Great care has gone into the choice of readings during the Sundays of Lent. The Old Testament readings present some aspect of Israel's salvation history as it prepared for and prefigured the Christ event. The 2nd readings, drawn from the early Church's letters, focus on the way believers make the gift of salvation their own, especially through baptism. The Gospels of Lent center on Jesus and the moments of his ministry that led to the ultimate gift of himself on the cross and the victory of resurrection. Today's readings center on the themes of water, covenant and baptism.
In the hazy, pre-written history of the peoples of the ancient Near East, there was a collective memory of a great disaster that revolved around water. The author of Genesis couldn't ignore this memory, already explained in other cultures' myths and accounts of their gods. This memory also had to be reconciled with his belief that the God of Israel is good and is not capricious. And so we find the Noah account in which God destroys almost all of creation with a flood because of God's disgust with the sinfulness of humanity and what they were doing to the rest of creation. But God also begins a new creation, another try, through a covenant with Noah and his children and with all living things. What is being celebrated is the recognition that God is the lord of all creation. While God preserves creation, man has a tendency to corrupt it and unleash destabilizing forces. Watch a nature series on TV and see how often problems for other living creatures and plant life begin by human interference or attempts to control rather than respect nature.
A rainbow become the sign of this covenant. Now there is a difference between contracts and covenants. Contracts are legally binding agreements between parties that clearly define a quid pro quo; that is, you do something for me and I, in turn, do something for you. But, a covenant is something different; it's more about a relationship that about goods, services or obligation. It basically says that I'm here, no matter what.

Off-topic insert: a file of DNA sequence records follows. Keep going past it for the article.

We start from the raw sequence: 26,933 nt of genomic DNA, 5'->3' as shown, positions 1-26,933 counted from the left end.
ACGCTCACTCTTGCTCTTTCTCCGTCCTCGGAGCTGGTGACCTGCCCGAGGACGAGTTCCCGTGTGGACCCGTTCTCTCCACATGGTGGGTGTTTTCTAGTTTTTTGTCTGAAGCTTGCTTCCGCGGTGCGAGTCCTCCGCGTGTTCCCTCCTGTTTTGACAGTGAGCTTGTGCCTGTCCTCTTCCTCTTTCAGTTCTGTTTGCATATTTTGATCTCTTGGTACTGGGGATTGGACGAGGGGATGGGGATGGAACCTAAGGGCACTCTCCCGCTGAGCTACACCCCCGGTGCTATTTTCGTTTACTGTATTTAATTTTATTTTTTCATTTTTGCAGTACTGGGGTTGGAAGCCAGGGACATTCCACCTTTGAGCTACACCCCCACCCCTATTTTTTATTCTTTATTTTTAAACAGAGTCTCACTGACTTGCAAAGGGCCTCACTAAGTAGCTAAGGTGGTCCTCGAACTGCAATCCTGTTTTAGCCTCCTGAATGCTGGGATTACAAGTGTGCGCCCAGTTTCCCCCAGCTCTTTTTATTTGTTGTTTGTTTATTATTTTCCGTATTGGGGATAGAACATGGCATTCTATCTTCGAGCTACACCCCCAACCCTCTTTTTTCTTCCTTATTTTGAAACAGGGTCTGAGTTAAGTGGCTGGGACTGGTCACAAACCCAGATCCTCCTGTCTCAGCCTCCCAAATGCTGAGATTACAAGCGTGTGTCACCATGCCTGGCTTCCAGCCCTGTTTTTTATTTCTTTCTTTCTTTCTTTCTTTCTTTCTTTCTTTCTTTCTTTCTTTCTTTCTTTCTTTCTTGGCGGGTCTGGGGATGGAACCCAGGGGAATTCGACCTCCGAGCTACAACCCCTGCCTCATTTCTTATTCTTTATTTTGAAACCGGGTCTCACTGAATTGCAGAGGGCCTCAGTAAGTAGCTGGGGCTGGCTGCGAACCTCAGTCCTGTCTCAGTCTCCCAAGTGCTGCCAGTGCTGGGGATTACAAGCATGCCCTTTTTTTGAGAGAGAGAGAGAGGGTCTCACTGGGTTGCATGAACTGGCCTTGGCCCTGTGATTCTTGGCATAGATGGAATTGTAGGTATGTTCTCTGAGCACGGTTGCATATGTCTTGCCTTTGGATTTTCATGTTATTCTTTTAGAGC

We enter into the covenant relationship with God through baptism where water saves not destroys. The Lenten season has its roots in Baptism. Lent was a time of preparation for baptism at Easter by those wishing to become members of the faith. Those already baptized joined with them in prayer and fasting as a sign of communion and as a means of preparing to renew their own baptismal promises at Easter.
Jesus went to the desert, a waterless place, where he faced evil and overcame it to be a source of encouragement for us as we enter the wilderness of Lent to prepare to renew our baptismal promises. The desert is also a place where one comes back to the basics of life. That is also the purpose of Lent for us. It is a time to focus attention on what is really important in our lives. We do so through our "giving up" the extras we sometimes think we can't do without. Lent is a time to discover that there is a difference between what we need and what we want.
-Fr Sas, February 22 Homily
The 1st Sunday of Lent